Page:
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The Working Back: A Systems View

ISBN: 978-0-470-13405-4
309 pages
March 2008
The Working Back: A Systems View (0470134054) cover image
A systems approach to understanding and minimizing the causes of low back pain in the workplace

Low back pain affects 80% of the population at some point during their lifetime; it is responsiblefor over 40% of the compensation costs for work-related injuries. This book provides an understanding of the mechanisms influencing low back pain in the workplace and indicates how low back pain might be prevented, saving employers extraordinary amounts in medical costs and protecting workers from the most common on-the-job injury. With a unique, multidisciplinary perspective that shows how various influences or risk factors can be considered collectively, The Working Back: A Systems View:

Explains basic concepts in anatomy and physiology that are essential to understanding and preventing low back pain

Provides a systems perspective on the occupational causes of back pain, not only addressing factors such as spine loading, but also considering the potential impact of psychosocial and organizational interactions, genetics, and physiology

Discusses implementing preventive engineering and administrative controls and integrating risk interventions into the workplace

Offers an expert analysis of current medical research on low back pain in one comprehensive, accessible reference

This book gives readers the knowledge to assess a work environment and prescribe effective interventions. It is a hands-on reference for ergonomists, manufacturing engineers, process engineers, industrial engineers and managers, safety engineers, nurses, therapists, chiropractors, physicians, and workers with back pain. It is also an excellent resource for graduate or undergraduate students of kinesiology, physiology, ergonomics, physical therapy, nursing, industrial design, engineering, and general medicine.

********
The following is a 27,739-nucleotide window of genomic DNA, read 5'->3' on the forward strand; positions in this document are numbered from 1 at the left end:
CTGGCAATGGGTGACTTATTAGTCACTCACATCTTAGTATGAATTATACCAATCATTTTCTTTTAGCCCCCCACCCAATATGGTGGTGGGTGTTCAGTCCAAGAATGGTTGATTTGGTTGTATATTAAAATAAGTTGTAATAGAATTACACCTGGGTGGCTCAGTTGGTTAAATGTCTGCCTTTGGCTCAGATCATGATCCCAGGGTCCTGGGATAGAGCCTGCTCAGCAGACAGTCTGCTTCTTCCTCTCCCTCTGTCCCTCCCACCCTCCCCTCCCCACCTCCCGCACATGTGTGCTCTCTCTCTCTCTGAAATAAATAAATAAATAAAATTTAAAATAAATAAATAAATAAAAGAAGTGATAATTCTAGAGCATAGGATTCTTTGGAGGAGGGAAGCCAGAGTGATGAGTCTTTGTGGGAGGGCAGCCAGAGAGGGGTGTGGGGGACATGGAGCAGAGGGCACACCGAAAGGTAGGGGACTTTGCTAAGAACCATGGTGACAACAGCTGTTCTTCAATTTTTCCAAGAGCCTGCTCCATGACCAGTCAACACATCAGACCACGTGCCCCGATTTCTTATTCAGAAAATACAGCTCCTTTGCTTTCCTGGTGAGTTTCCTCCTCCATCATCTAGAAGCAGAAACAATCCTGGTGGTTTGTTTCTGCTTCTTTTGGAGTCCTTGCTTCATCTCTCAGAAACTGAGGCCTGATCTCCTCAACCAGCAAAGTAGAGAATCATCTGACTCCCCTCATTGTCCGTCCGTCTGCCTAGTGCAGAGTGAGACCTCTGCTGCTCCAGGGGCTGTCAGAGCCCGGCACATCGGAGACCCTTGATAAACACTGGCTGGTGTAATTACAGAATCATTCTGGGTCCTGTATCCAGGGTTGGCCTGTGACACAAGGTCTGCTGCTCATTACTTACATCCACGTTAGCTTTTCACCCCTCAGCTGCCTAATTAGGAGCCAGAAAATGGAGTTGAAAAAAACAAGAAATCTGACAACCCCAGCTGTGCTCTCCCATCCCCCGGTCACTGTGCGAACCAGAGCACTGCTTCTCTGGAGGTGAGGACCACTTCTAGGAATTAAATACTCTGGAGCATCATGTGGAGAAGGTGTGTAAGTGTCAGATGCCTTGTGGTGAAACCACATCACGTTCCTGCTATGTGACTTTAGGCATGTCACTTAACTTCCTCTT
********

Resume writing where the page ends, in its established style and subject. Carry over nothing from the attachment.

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Chapter 1: Introduction.

Audience for the Book.

Apolitical Causality Assessment.

A Systems View of Low Back Pain Causality.

The Reality of Work.

How Might the Different Aspects of Work Be Associated with Back Pain.

Organization of the Book.

References.

Chapter 2: Back Pain Magnitude and Potential Risk Factors.

What is back pain?

How common is back pain?

Back Pain at Work.

Epidemiology of Work Risk Factors.

Epidemiology of Physical Risk Factors.

Epidemiology of Individual (Personal) Risk Factors.

Age.

Gender.

Anthropometry.

Fitness/Strength.

Alcohol.

Smoking.

Heredity/Genetics.

Social Class and Psychological Factors.

Epidemiology of Work-Related Psychosocial/Organizational Factors.

Potential Interaction of Physical and Psychosocial Factors.

Key Points.

References.

Chapter 3: Function, Structure, and Support of the Back.

Body Coordinates.

Bony Structures of the Spine.

The Disc (and the spinal joint).

Functional Spinal Unit.

Spine Support.

Ligaments.

Muscles.

Fascia.

Nerves.

Blood Vessels.

End Plates and Nutrition.

Facets.

The System.

Key Points.

References.

Chapter 4: The Process of Pain.

What is Pain?

Origins of Pain.

Pain Transmission.